Nor, to tie this discussion to the first essay in this series, does any Christian principle diminish the importance of a good philosophy and policy of marriage. Yes, Christians have the broader mission of bringing all into God’s household, His endless feast of life and love for the marriage of Christ and the blessed. But as I have argued, even that mission is served by good moral philosophy—and by the freedom to preach, and the healthy culture on which grace can build, that just laws promote.
Yes, for the Christian, truth is prior to action. But it’s quite another thing, hardly Christian, to posit a divorce of truth from action. Christ did not show us the Father so that we might have better seminars. The early Christians didn’t wage battle and shed blood over solemn dogmas and definitions just to preserve an “enchanted” metaphysic. As with any invitation to love, every bit of God’s self-revelation is meant to shape our lived response. That response includes claiming what we can of this culture for the moral as well as spiritual truths revealed in Christ.
Yes, for the Christian, too much focus on public affairs has risks. The allure of Caesar’s courts, the love of money or applause can choke spiritual life. Our modern bureaucratic bent can promote an idolatry of the national and contempt for the local that undermine the very love of family and neighbor we would champion. The lecture circuit can enable the peculiar hypocrisy of preaching the values of family at the expense of one’s own. These are arguments for encouraging prayer and ascesis by and for cultural advocates—not against the advocacy.
In short, my disagreement is not with those who want the Church to tend more to her own, or with those who want it to be more aggressively evangelical, but with their shared assumption that we can best do just one or the other. We must do both.
But if we cannot forfeit the cultural fight on marriage, and recent developments block any immediate victory, we must take the long view. We must do on marriage, even before we get a full-on “Roe on marriage,” what we’ve been doing for years on life issues, even after the actual Roe: investing the long-term political, legal, cultural, and spiritual capital to win down the line. And if redefined marriage is built upon a lie—about the human good and the common good—then it will eventually take its place on the ash-heap of history alongside so many other “inevitabilities” (like Marxism, or settled support for abortion access) built on lies. But to play our own part in dismantling the lie, we can never flag in bearing witness to the truth.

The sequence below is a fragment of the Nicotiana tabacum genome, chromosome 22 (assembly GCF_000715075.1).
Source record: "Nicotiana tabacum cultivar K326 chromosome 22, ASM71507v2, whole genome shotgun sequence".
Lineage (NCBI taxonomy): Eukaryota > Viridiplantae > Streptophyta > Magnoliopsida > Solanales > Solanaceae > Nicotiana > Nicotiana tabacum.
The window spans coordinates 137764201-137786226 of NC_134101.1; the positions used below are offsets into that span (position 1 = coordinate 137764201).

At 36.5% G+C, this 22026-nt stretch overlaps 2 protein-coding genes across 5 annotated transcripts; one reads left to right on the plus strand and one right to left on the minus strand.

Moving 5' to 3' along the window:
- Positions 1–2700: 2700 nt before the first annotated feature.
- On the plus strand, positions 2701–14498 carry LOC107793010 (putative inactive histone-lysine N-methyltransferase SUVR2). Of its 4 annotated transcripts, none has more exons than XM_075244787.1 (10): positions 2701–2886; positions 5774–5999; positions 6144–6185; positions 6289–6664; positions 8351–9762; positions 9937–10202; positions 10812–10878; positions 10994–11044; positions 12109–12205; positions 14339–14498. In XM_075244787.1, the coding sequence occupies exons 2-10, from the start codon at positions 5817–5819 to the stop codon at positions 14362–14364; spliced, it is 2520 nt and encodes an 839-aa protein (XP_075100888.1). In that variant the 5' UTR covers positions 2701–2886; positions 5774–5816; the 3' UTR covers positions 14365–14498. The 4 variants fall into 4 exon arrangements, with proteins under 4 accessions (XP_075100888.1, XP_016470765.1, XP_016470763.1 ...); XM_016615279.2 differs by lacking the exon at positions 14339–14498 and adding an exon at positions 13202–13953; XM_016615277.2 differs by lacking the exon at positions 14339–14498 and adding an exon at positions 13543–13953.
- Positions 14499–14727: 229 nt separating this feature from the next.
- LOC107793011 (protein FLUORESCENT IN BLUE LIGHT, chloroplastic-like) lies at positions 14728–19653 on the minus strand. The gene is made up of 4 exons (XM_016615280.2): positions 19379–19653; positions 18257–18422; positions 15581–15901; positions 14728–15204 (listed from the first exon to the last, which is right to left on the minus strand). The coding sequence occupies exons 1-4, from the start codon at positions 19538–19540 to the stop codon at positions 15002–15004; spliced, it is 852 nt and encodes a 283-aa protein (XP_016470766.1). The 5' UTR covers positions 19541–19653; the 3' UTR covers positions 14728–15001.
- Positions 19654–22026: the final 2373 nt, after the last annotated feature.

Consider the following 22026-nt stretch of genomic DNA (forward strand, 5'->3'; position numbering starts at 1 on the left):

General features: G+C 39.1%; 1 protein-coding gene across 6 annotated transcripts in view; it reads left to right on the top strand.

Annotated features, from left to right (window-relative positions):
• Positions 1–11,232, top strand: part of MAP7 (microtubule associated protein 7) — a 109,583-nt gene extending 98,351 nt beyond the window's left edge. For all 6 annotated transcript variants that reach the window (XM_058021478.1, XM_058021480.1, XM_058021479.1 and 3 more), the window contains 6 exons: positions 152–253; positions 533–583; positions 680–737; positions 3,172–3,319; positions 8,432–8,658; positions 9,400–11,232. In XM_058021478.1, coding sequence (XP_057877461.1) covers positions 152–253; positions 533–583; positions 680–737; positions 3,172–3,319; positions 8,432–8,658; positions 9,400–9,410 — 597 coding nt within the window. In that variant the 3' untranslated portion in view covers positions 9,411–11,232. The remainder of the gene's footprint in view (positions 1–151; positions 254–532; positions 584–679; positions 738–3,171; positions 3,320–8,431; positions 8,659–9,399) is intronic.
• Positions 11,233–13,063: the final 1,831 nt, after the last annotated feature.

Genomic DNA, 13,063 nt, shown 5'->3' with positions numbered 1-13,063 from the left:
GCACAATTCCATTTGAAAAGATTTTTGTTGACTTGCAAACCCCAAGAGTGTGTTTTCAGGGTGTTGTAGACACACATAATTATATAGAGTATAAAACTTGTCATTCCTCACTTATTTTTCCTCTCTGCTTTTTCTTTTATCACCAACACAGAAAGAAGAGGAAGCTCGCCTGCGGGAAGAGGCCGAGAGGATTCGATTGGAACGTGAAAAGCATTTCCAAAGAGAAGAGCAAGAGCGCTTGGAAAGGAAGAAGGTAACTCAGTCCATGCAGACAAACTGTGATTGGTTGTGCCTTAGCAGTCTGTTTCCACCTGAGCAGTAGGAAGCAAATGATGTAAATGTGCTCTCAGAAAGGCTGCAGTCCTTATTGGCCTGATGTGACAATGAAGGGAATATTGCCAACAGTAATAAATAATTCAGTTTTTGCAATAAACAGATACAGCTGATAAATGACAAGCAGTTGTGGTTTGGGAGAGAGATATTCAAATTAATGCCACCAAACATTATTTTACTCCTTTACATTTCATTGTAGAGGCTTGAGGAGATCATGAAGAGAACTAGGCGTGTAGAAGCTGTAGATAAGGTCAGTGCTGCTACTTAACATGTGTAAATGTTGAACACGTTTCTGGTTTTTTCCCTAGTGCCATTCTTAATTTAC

Even before we achieve visible success—broad impact in this world—we know that the fight, the witness, even the peaceful endurance of defeats will make its own lasting contribution, through character and other spiritual fruits, to the longest-term project of all, for that greatest of common goods called the Kingdom. This greater battle is not one that our temporal opponents can make us lose; it is won if we stay on the field, and lost if we flee.
One critique of natural-law argumentation, by theologian David Bentley Hart, ends with this:
For what it is worth, I am in the end quite happy for believers in natural law theory to continue plying their oars, rowing against the current (so long as they do so in keeping with classical metaphysics), but I do not think they are going to get where they are heading; so I shall just watch from the bank for a while and then wander off to the hills (to look for saints and angels).
He doubts the “rowing” philosophers will get where they’re heading but declines to jump in. He boasts of “wander[ing] off” in search of “saints and angels,” as if his freedom to search weren’t secured by those going “against the current” in the courts and the public square.
No doubt we are all called to contemplation amid the saints and angels. But for most of us, desire for their everlasting hills bids fidelity, here and now, to a call in the world: to stay in the boat, and put out into the deep, at the demand of the Lord who commands the wind and the seas of history.
Sherif Girgis is a Yale Law School student and doctoral student in philosophy at Princeton University. He is co-author, with Ryan T. Anderson and Robert P. George, of What Is Marriage? Man and Woman: A Defense.